Time to Choose

Time to Choose

Directed by Charles Ferguson (2015)

Film Review

The appraisal of the renewables market is clearly out-of date in this 2015 film. Nevertheless  it contains excellent new material on mountaintop removal (for coal) and coal mining and pollution in China; the growing rollout of rooftop solar in the Third World (as of 2015, 70% of Bangladeshi residents still lacked access to electricity); and the disastrous replacement of Indonesia’s tropical forests with palm oil plantations.

As of 2015, 70% of the world’s carbon emission come from burning fossil fuels and 30% from destroying the world’s forests for agriculture.

The filmmakers link Brazil’s ongoing destruction of the Amazon to the country’s growing export of soy to Chinese pig farms. The country’s massive rainforest destruction has significantly reduced rain fall, leaving Sao Paulo’s 20 million residents to confront chronic water shortages. Illegally driven from their land to create soy plantations that only benefit a handful of billionaires, many subsistence farmers are left with no way to support themselves.

Illegal destruction of Indonesia’s tropical rainforests for palm oil production also displaces many of the country’s subsistence farmers, as well as leading to the near-extinction of orangutan populations. Palm oil is the main ingredient in many processed foods.

Owing to the clear cutting and burning of their rainforests, Indonesia currently has the third highest level of CO2 pollution after China and the US.

The main premise of this film is that we already have all the necessary technology to end rainforest destruction and replace fossil fuels with cheaper and cleaner renewable energy. For decades, the main obstacle to environmental reform has been billionaire oligarchs blocking forest conservation and the roll-out of renewable energy technology.

Filmmakers also emphasize the contribution industrial agriculture plays in increasing carbon emissions. This relates to the abandonment of traditional farming practices that capture carbon in the soil. At present real food (ie non-processed foods produced by traditional farming methods) is referred to as “specialty crops.”

Anyone with a public library card can view the film free on Kanopy. Type “Kanopy” and the name of your library into your search engine.

 

 

 

A Study in Israeli Pro-Corporate Propaganda

 

Sapiens: A Brief History of Humankind

By Yuval Noah Harari

Kinnneret, Zmora-Bitan, Dvir (Hebrew edition) 2011

McLelland & Stewart (English paperback) 2016

Book Review

I picked up this book believing Harari was an anthropologist. He’s actually an Israeli historian and professor at the Hebrew University of Jerusalem. His area of of specialty is medieval and military history.*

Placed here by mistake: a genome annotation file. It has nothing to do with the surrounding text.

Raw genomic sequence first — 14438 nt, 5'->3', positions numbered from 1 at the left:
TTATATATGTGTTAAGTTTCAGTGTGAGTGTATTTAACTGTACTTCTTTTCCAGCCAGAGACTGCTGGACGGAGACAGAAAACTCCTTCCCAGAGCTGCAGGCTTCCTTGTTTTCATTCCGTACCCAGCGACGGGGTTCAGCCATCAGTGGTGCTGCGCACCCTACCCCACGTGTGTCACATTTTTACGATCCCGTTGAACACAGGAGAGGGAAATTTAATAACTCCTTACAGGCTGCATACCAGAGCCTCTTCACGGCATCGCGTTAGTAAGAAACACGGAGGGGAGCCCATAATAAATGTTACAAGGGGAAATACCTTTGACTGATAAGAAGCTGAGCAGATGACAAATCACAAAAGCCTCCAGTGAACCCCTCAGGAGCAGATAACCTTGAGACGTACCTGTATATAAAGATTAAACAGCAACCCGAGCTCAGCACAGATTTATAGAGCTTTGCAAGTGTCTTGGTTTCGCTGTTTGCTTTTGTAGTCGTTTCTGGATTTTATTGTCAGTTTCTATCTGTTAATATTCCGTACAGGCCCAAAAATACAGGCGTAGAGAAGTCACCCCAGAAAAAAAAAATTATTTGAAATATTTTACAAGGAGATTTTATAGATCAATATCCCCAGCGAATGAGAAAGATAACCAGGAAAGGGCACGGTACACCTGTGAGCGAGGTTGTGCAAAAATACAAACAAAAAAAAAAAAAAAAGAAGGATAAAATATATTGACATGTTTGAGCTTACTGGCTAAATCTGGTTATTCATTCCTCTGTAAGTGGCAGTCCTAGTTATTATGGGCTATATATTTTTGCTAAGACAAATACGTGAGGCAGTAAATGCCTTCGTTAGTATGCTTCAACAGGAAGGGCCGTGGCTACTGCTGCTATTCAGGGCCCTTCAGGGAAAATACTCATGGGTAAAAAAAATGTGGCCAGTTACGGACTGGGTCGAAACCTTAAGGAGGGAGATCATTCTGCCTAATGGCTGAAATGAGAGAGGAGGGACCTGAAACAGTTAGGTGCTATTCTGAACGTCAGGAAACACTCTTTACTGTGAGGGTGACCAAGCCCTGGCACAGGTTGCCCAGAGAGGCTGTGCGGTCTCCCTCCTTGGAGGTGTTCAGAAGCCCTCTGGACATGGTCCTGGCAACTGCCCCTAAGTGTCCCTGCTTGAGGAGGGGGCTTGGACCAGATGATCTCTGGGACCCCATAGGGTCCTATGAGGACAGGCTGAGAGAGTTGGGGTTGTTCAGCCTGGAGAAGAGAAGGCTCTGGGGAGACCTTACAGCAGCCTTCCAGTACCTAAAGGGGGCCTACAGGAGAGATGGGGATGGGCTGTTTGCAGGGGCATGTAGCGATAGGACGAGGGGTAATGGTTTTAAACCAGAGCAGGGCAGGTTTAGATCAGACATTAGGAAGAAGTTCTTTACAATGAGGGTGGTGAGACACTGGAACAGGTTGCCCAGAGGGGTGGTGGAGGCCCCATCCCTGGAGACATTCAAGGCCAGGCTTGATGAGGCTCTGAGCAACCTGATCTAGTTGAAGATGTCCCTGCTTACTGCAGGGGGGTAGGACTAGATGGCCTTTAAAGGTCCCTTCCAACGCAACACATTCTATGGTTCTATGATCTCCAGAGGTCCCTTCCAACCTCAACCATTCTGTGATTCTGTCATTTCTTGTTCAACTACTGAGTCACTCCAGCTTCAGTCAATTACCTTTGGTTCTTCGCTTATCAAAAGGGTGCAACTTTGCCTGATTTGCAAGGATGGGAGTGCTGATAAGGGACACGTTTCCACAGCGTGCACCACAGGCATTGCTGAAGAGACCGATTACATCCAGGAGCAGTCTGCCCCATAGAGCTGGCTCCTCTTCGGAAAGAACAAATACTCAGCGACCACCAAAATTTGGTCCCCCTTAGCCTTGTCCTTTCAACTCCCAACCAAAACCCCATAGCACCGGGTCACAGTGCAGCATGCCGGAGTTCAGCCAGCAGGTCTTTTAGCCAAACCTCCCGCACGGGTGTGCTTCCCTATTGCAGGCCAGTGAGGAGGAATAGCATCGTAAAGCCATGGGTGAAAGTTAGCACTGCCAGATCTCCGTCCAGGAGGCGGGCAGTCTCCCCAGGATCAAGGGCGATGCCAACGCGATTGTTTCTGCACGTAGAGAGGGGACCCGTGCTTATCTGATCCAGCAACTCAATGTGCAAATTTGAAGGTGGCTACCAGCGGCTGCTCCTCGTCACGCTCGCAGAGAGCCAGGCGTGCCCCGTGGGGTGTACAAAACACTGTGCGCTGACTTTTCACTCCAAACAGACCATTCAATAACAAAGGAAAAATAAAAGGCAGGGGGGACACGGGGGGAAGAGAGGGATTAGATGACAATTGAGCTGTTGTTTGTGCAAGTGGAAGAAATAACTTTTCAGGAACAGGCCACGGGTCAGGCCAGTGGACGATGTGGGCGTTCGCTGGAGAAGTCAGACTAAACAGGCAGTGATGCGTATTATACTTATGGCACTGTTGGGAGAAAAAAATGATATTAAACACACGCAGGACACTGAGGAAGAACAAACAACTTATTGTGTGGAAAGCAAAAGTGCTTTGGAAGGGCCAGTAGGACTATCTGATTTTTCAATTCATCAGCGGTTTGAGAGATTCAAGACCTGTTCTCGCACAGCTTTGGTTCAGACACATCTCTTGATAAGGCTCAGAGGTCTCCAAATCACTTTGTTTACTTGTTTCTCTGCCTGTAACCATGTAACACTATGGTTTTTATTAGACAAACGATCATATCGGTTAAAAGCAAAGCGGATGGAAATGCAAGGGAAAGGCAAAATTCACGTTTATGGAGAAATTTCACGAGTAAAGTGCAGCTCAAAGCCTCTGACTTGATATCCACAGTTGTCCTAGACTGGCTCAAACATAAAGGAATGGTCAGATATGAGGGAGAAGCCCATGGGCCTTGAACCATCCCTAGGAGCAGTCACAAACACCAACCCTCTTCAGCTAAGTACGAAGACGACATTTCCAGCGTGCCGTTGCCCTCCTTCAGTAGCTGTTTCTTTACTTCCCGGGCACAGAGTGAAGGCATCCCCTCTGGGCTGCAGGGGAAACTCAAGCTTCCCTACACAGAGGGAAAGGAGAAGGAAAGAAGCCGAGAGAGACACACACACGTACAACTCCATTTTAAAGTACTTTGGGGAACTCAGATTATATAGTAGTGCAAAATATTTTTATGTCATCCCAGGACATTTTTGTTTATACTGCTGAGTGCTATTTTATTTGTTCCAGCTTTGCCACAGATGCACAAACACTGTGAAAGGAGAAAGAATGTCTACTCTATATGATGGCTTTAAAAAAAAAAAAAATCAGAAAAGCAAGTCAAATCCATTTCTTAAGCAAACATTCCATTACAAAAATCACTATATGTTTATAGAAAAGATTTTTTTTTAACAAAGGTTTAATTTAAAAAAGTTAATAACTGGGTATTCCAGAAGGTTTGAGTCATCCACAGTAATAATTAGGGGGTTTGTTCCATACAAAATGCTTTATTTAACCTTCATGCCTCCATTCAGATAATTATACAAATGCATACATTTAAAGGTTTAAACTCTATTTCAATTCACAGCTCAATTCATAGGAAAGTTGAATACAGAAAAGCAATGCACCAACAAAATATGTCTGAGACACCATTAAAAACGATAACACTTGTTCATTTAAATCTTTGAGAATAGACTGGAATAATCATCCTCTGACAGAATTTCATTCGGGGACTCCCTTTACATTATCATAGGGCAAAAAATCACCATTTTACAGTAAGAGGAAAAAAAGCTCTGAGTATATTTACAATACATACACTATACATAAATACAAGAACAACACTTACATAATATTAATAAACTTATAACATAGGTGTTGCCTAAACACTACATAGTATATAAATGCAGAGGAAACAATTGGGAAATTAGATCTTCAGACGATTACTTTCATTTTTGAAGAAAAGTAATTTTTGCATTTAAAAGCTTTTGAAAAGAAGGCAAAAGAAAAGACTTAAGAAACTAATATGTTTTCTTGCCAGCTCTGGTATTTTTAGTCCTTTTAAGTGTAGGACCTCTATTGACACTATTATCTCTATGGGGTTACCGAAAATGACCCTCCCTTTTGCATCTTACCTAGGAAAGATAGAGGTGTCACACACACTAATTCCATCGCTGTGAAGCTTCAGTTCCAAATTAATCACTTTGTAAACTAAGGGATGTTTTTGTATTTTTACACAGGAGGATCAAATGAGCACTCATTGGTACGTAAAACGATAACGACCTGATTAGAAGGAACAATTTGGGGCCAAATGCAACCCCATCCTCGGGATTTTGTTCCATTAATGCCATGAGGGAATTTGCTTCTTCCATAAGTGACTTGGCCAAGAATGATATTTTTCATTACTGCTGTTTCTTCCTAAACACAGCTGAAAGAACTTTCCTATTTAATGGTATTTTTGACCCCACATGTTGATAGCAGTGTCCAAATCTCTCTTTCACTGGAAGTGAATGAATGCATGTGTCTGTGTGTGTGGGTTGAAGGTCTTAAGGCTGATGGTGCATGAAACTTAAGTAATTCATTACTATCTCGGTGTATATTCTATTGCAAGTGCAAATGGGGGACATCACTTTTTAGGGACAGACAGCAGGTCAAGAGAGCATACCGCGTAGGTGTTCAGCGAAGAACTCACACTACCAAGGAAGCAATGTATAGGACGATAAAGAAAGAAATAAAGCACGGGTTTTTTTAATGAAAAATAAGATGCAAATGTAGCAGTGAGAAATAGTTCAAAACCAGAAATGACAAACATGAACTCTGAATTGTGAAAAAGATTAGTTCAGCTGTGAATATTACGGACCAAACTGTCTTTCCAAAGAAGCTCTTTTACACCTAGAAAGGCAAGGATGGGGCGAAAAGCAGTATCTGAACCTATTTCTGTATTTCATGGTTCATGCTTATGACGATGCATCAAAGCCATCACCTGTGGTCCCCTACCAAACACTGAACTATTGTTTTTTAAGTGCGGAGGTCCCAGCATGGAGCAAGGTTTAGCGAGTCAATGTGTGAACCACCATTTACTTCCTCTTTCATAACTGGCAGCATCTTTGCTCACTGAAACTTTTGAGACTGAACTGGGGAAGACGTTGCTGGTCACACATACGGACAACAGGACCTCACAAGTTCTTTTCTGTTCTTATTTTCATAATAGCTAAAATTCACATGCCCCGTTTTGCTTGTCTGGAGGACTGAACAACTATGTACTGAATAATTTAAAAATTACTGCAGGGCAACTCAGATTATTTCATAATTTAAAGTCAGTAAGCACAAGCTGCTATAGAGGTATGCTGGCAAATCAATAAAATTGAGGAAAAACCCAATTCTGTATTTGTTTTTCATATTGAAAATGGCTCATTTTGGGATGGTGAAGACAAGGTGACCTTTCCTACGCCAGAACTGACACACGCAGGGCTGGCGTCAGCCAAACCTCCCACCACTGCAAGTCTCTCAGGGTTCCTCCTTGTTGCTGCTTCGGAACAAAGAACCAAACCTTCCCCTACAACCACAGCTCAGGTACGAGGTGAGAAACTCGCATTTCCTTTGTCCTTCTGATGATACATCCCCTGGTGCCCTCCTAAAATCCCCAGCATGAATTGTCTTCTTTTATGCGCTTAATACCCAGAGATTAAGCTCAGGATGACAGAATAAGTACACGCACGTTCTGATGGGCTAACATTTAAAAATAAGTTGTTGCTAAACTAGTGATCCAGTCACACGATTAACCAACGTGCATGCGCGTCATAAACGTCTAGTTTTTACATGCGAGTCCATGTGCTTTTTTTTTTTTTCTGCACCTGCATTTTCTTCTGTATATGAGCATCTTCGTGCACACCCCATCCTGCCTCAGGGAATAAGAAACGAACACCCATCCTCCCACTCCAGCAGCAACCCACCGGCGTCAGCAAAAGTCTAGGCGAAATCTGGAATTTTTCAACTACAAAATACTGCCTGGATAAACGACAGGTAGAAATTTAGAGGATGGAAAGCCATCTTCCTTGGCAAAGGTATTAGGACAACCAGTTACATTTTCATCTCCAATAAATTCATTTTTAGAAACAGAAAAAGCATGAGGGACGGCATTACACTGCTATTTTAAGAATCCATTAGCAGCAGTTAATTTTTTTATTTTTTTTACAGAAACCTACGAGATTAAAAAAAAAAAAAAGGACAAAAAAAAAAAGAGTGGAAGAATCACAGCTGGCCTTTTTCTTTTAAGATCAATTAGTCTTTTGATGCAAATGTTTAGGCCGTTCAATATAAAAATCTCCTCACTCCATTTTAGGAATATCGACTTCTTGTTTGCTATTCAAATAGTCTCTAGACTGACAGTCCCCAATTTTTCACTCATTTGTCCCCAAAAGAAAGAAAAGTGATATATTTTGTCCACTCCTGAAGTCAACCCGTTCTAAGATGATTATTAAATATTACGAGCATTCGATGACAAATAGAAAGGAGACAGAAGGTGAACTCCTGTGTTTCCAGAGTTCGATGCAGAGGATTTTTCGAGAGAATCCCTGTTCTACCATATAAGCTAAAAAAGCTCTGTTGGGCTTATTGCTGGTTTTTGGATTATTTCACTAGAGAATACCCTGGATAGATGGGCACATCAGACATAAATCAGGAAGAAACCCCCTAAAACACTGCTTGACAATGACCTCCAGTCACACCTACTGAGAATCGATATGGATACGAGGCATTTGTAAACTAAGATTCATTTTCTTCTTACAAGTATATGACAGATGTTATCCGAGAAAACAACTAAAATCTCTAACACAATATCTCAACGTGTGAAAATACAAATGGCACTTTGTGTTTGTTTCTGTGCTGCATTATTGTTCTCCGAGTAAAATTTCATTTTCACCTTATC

The book is aimed at a sixth grade reading level and and displays a disappointing lack of scholarship (Harari has mentioned in several interviews that “meditation” is a primary tool he uses in research). Largely based on popular pseudo-scientific mythology, it seems aimed at promoting Harari’s pet theories linking history and biology to conclude humans have no serious alternative to the pro-corporate political/economic regime we currently live under.

Many of his assertions blatantly contradict existing research evidence:

  • Harari devotes a whole chapter to the history of money, which he erroneously traces back to barter. This is a discredited myth first promulgated by Adam Smith in his 1776 Wealth of Nations. Recent anthropological research indicates that primitive credit creation (rather than barter) was the true precursor to coins and notes.
  • He states Columbus died erroneously believing he had discovered islands off the west coast of India, which is totally unsupported by the contemporaneous letters and diaries (See Lies My Teacher Told Me).
  • He maintains industrialized agriculture was essential to the development of industrialized cities, which totally overlooks major cities India built  in a country devoted almost exclusively to pre-industrial agriculture. At present industrialized agriculture only produces 20% of the food we eat. See Capitlaism, Colonialism and the Failure of Industrial Agriculture
  • He promotes the discredited myth that fields and and feed lots have become vastly more productive thanks to artificial fertilizers and pesticides, hormones, and GMOs. More than two decades of research reveals otherwise – that industrial monoculture agriculture produces far fewer calories per acre than traditional polyculture methods that emphasize soil health. Other research reveals industrial farming methods are systematically degrading and depleting topsoil, as well as killing vital soil organisms and pollinators (such as bees).
  • He also promotes the discredited serotonin model of happiness promoted by drug companies, despite hundreds of studies showing SSRIs are no more effective in alleviating depression than placebo.

Some of his claims are just plain ludicrous (even for 2011):

  • Since 1945 no independent nation recognized by the UN has been wiped off the map. (He conveniently overlooks Palestine)
  • The world has seen no international wars since 1945. (What about the US wars on Yugoslavia, Iraq, Afghanistan, Libya, Pakistan and Yemen?).
  • Famine has been eliminated (He seems to overlook the 800,000 – 1,000,000 million people who die annually from malnutrition and malnutrition-related illness).
  • He assures us that prophecies of resource scarcity are “probably misplaced” (ignoring well-documented collapse of fish stocks, die off of bees and other pollinators, freshwater shortages, and topsoil depletion).
  • He maintains if we are sick in modern society, health insurance steps in (Is he joking?)